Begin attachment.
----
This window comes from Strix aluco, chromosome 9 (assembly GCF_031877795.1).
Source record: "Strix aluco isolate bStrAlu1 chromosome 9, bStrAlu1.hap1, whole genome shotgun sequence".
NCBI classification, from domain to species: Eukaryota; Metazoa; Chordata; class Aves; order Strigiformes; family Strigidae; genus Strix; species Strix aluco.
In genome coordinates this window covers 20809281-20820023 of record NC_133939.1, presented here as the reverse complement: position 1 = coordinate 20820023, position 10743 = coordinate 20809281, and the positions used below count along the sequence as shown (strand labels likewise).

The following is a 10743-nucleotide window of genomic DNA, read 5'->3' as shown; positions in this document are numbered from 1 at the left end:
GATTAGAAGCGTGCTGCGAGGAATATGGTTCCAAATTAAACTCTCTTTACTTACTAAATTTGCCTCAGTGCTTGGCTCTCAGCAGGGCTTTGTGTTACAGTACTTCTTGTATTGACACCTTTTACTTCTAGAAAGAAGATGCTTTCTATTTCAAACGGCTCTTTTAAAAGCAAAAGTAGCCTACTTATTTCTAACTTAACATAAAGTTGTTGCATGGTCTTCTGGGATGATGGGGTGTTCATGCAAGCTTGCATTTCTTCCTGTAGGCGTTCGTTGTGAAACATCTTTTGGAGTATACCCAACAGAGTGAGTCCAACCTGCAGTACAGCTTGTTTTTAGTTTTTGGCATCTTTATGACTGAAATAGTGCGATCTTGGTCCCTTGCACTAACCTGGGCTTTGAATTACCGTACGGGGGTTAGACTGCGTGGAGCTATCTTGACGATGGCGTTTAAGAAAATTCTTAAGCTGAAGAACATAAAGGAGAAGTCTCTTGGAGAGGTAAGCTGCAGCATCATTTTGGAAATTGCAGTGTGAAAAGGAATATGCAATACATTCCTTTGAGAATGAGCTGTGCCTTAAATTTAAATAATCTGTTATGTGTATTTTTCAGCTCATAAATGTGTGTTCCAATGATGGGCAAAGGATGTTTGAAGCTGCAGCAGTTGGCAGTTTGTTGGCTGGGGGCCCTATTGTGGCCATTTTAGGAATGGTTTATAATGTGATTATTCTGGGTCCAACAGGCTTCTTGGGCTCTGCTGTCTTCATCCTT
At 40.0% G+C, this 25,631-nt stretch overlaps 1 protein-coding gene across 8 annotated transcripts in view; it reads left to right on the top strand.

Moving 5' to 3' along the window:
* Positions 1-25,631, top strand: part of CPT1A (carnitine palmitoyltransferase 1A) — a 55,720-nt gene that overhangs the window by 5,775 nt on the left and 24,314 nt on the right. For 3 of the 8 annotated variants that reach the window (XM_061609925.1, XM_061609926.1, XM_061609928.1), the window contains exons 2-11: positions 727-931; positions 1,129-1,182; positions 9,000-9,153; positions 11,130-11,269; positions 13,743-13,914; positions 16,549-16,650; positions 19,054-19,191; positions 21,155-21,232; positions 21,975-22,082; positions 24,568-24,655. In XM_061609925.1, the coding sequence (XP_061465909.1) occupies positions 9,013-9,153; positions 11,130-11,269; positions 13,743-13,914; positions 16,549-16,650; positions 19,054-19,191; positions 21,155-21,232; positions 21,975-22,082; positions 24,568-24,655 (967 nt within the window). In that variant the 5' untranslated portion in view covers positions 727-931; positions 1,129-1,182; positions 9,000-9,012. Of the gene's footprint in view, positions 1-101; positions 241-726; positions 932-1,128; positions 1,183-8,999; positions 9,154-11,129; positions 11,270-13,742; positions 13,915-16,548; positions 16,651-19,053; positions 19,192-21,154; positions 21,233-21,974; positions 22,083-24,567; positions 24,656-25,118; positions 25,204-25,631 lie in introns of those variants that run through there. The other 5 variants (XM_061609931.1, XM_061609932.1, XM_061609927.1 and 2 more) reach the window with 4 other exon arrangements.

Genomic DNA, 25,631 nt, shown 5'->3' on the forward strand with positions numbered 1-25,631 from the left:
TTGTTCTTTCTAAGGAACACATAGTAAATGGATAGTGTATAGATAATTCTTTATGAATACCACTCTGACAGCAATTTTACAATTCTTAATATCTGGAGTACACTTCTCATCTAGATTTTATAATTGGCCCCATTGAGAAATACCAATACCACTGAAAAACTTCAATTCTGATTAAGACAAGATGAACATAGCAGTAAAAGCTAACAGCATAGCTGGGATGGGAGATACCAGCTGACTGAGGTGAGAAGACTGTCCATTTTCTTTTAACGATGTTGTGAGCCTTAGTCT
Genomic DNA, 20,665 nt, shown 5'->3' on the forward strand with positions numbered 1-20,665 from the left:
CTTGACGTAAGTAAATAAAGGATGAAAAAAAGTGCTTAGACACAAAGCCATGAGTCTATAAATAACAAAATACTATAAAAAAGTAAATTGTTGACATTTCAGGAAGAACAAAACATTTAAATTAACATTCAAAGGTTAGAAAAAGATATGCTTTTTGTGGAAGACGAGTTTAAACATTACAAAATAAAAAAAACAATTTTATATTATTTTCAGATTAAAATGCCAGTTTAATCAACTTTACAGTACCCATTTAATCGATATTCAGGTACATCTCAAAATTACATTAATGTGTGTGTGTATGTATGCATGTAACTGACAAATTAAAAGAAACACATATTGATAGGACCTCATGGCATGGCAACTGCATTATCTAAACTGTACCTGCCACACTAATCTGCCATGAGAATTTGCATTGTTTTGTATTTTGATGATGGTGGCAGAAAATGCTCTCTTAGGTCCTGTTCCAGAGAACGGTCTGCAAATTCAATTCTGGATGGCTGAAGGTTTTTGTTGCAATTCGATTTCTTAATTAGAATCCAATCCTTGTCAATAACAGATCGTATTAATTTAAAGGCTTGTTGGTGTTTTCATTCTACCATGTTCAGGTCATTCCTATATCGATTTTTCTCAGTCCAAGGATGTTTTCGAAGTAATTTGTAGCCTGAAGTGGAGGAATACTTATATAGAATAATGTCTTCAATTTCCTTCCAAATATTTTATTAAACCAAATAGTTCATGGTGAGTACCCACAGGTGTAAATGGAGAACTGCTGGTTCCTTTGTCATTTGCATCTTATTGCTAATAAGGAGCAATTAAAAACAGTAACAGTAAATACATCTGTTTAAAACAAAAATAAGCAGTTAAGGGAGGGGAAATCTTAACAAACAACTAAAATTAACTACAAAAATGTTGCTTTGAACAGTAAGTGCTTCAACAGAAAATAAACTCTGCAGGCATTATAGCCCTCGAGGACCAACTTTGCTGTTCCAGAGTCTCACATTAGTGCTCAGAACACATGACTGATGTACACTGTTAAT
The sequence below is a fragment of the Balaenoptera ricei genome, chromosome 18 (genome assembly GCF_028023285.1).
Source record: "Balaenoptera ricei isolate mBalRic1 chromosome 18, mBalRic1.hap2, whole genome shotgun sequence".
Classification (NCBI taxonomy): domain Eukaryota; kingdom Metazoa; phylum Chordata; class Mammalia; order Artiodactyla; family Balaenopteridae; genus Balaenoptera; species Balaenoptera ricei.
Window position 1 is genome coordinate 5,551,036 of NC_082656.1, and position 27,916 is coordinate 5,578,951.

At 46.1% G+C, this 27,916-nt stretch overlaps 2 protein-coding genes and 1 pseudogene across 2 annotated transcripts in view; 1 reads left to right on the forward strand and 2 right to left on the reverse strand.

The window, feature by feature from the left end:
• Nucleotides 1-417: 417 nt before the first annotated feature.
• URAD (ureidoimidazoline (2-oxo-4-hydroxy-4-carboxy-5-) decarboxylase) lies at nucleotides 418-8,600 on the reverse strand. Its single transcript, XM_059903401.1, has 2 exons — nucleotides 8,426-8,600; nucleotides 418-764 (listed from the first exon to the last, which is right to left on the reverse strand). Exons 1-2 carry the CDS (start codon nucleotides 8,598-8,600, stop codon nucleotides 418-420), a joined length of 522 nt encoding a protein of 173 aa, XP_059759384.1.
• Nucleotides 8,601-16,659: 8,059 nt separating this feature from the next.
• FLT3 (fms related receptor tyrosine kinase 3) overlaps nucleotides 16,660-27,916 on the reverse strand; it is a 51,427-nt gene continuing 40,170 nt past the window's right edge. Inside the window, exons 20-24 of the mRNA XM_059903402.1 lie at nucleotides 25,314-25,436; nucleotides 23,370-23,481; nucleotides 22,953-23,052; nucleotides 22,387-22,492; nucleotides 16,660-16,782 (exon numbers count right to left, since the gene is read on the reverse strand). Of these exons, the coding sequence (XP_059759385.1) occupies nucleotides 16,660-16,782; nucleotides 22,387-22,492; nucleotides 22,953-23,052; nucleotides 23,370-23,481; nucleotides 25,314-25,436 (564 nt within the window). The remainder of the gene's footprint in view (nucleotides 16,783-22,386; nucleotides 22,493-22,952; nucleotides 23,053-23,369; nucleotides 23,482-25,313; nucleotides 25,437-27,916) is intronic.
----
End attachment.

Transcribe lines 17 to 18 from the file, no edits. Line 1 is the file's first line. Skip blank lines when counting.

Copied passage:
Window position 1 is genome coordinate 5,551,036 of NC_082656.1, and position 27,916 is coordinate 5,578,951.

At 46.1% G+C, this 27,916-nt stretch overlaps 2 protein-coding genes and 1 pseudogene across 2 annotated transcripts in view; 1 reads left to right on the forward strand and 2 right to left on the reverse strand.